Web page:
Who Is the Greatest?

A focus on Jesus’ identity in Matthew 17 now gives way to the identity of Jesus-followers.

Matthew 18:4-5
"Whoever becomes humble like this child is the greatest in the kingdom of heaven. Whoever welcomes one such child in my name welcomes me." Photo by Andrew Seaman on Unsplash; licensed under CC0.

March 6, 2019

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Commentary on Matthew 18:1-9

A focus on Jesus’ identity in Matthew 17 now gives way to the identity of Jesus-followers.

Matthew 18 is commonly and appropriately identified as the “community discourse” because of its attention to the identity of and interactions among Jesus-followers.

The emphasis on communal relationships and identity is important for the way of the cross that Jesus’ followers are to live (Matthew 16:24). As these verses elucidate, the way of the cross counters some dominant cultural values. It requires resocialization. Preachers might address several related issues: the reframing of greatness; the image of the child; the instruction about self-maiming and self-disabling.

What is greatness?

The disciples ask Jesus who is the greatest in the reign/empire of the heavens (Matthew 18:1). The sermon might trace out how this question arises.

  • Since Matthew 14, Peter has been prominent, most recently in Matthew 17:24-27 — is he the greatest (see also Matthew 14:28-29; 15:15; 16:16-19, especially; 17:1-4)? Is there resentment about Peter’s prominence?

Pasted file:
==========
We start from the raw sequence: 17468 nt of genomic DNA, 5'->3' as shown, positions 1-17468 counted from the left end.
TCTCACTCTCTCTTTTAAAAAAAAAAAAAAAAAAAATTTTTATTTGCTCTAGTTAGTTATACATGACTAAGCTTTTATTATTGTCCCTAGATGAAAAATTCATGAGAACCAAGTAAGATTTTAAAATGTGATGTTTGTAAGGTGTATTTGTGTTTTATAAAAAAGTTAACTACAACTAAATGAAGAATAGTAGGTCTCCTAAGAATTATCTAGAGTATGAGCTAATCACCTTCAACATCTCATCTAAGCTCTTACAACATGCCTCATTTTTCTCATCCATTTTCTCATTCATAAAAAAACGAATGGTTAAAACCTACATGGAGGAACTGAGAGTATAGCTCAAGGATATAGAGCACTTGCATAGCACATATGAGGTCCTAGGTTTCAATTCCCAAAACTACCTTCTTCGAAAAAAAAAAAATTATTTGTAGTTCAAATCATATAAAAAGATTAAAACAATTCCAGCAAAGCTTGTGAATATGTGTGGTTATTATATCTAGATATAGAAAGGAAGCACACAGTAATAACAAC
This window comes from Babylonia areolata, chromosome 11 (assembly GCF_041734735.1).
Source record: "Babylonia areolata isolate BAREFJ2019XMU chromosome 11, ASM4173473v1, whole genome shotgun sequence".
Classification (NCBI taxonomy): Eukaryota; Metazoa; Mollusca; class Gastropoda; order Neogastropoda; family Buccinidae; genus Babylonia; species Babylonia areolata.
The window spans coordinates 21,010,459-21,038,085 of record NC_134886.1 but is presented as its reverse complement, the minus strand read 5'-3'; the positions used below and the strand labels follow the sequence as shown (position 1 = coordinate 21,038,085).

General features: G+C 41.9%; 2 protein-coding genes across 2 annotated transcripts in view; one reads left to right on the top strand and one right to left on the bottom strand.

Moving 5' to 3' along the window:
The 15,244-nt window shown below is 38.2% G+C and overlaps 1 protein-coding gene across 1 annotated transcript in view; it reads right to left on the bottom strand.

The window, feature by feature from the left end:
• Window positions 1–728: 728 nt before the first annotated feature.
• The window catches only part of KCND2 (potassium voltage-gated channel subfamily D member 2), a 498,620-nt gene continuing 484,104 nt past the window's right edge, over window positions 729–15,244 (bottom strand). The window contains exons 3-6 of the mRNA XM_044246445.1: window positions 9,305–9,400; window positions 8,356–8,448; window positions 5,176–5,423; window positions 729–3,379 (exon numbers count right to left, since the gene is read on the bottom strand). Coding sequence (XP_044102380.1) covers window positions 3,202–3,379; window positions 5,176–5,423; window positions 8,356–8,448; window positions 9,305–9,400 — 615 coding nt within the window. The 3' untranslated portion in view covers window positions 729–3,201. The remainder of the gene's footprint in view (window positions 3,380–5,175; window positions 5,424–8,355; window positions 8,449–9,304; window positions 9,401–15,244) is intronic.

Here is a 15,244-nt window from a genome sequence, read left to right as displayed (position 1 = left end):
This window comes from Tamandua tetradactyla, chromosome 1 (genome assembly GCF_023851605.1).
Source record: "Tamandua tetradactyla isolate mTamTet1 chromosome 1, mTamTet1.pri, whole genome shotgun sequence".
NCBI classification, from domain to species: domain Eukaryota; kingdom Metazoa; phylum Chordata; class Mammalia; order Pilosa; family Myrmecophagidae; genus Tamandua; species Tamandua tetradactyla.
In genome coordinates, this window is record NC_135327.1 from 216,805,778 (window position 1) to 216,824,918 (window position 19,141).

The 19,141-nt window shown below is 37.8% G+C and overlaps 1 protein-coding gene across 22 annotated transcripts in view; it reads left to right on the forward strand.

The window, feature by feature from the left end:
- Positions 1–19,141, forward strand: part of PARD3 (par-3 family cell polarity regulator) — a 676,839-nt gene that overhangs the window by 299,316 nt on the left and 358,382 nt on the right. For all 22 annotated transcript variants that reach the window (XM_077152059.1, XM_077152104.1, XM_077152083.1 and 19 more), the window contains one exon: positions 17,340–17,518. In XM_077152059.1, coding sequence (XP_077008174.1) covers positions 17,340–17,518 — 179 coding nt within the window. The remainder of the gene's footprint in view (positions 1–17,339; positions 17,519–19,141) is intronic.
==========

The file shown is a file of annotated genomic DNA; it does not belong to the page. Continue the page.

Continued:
• In the previous scene (Matthew 17:24-27), Jesus evoked the dominating ways of “the kings of the earth,” especially their taxes and tributes. He declared that kingly pretensions to and strategies of greatness and domination are relativized by God’s rule. What does greatness look like, then, in the reign/empire of the heavens?
  • In Matthew 16:24 Jesus has instructed his followers that they are to emulate him in living the way of the cross. They are to continue his challenging mission in transformative praxis. Its outcome might be the cross, the place of shame and exclusion. What does greatness look like for Jesus-followers?

Also contributing is a pervasive cultural context of Roman imperial rule and masculinity obsessed with status and domination over people and land. The question reflects central, elite, male commitments to power, to dominate, and assert superiority (see Matthew 20:25). This greatness draws on factors such as birth, patronage, rhetoric, military victory, political office, and wealth. What, then, does greatness look like for Jesus-followers who have experienced and been embraced by the kingdom/empire of God?